In English, many things are named after a particular country – but have you ever wondered what those things are called in those countries?
- One is the Semitic root-and-pattern structure, which combines root radicals (usually consonants, marked by Cs) with a mainly vocalic pattern to produce a word.
- The Spanish vocalic system consists of five vowel sounds with well-defined parameters so that there is no overlap among them, allowing Spanish vowels to maintain their phonetic clarity whether used in isolation or in context.
- Eroticized ritual is expressed in Pound's unique vocalic patterns: in the third line above, for example, the final word ‘clóths’ echoes and encapsulates the heavily stressed o and i of the opening ‘Só thín.’
- The repetition of the word century, instead of evoking diachrony, only further betrays the precarious instantaneity of the utterance, its vocalic ephemerality.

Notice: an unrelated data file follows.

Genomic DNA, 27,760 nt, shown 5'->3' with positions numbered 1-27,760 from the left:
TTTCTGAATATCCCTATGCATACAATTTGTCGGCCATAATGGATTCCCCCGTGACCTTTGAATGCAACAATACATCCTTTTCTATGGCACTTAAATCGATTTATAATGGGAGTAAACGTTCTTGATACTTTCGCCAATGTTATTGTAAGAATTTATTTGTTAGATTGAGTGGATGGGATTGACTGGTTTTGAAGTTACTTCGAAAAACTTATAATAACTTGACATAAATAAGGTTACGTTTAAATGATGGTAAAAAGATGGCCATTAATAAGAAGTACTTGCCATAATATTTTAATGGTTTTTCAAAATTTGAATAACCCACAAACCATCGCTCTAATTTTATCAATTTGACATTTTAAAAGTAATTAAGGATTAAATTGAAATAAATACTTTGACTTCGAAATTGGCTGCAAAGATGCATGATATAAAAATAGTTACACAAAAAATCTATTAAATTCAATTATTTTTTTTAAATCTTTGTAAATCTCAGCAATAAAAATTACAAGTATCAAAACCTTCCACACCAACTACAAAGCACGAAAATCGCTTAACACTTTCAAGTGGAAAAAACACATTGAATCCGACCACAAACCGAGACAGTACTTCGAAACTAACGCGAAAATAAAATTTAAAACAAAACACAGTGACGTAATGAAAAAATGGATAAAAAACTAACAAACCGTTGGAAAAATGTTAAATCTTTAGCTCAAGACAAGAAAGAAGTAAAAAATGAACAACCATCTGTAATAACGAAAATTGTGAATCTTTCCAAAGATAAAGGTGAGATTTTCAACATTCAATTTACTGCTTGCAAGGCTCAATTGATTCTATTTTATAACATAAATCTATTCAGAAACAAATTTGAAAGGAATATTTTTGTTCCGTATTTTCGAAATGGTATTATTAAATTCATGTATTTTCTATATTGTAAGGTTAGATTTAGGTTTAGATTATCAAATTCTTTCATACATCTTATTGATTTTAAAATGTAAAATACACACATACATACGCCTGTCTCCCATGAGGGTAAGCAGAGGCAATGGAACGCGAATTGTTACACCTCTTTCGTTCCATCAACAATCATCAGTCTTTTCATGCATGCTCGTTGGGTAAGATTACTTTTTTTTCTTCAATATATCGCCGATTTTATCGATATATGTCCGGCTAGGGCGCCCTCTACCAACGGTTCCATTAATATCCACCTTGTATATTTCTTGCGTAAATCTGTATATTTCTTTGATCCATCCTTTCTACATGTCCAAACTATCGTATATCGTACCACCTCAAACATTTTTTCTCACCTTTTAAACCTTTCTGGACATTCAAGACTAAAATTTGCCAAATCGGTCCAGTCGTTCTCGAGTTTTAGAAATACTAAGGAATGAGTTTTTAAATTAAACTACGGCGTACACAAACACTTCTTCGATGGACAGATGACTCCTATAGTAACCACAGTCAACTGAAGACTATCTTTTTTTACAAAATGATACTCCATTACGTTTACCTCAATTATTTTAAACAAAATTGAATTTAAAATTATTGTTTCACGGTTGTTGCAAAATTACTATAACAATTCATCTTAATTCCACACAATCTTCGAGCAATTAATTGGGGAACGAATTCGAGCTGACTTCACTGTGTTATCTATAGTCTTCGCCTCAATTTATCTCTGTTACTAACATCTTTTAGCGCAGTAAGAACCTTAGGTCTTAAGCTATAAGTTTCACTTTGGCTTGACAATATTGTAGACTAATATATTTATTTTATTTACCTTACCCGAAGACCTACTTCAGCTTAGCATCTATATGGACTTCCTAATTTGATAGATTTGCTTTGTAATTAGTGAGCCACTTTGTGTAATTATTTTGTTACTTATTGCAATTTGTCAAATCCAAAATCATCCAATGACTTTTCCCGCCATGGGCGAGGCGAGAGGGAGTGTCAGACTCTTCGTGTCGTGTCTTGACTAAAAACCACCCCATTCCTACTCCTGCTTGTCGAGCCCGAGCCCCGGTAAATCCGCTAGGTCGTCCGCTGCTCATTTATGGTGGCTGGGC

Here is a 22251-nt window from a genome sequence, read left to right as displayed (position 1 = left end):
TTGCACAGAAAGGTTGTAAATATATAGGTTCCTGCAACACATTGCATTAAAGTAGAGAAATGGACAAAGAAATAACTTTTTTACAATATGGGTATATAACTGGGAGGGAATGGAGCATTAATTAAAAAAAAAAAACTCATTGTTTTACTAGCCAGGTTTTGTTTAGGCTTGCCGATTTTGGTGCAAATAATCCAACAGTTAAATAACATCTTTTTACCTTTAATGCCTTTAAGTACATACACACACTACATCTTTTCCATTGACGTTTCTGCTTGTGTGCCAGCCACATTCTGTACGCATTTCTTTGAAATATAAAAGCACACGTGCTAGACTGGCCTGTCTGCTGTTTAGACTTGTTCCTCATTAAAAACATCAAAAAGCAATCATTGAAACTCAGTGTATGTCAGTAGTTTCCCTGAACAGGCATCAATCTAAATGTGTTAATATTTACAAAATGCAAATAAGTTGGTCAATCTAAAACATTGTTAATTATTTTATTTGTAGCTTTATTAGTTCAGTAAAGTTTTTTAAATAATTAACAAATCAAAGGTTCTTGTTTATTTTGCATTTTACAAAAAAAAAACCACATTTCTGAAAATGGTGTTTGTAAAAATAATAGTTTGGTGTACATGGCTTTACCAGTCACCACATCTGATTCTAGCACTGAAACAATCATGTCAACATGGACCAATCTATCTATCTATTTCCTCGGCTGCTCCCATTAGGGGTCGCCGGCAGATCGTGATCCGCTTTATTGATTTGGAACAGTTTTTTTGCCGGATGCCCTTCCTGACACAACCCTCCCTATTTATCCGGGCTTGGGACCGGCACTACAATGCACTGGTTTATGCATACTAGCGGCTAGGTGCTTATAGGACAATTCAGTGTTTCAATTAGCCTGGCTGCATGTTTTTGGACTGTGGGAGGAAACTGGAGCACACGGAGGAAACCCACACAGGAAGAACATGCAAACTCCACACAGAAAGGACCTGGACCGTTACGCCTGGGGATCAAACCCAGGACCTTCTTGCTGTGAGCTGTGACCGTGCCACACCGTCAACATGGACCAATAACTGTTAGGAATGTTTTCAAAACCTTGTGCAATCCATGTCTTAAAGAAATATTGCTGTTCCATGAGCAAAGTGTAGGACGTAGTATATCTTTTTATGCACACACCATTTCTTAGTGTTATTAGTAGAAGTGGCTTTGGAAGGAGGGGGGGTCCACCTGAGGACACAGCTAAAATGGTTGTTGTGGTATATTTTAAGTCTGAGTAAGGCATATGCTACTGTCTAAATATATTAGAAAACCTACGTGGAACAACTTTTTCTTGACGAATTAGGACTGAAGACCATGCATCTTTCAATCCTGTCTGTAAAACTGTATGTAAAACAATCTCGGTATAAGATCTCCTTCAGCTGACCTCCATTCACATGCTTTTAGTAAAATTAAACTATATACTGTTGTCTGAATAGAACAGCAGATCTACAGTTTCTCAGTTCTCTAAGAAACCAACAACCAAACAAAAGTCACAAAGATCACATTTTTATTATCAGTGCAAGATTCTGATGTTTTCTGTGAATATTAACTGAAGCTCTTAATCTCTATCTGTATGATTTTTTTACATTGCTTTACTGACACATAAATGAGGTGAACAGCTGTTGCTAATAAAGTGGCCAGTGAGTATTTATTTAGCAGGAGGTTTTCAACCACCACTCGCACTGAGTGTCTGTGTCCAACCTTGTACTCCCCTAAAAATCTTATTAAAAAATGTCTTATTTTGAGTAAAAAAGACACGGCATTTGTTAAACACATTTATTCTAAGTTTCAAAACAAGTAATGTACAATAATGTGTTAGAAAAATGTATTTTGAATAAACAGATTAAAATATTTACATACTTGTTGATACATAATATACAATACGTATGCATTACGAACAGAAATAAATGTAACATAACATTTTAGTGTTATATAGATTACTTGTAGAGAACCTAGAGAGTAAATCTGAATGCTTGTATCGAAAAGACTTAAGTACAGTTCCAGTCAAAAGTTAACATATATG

- In the first experiment, words were presented with pointing, that is, vowel diacritics carrying the full vocalic information in the word; and without pointing, i.e., with partial and ambiguous vowel marking by letters.
English has borrowed many of the following foreign expressions of parting, so you’ve probably encountered some of these ways to say goodbye in other languages.
Many words formed by the addition of the suffix –ster are now obsolete - which ones are due a resurgence?
As their breed names often attest, dogs are a truly international bunch. Let’s take a look at 12 different dog breed names and their backstories.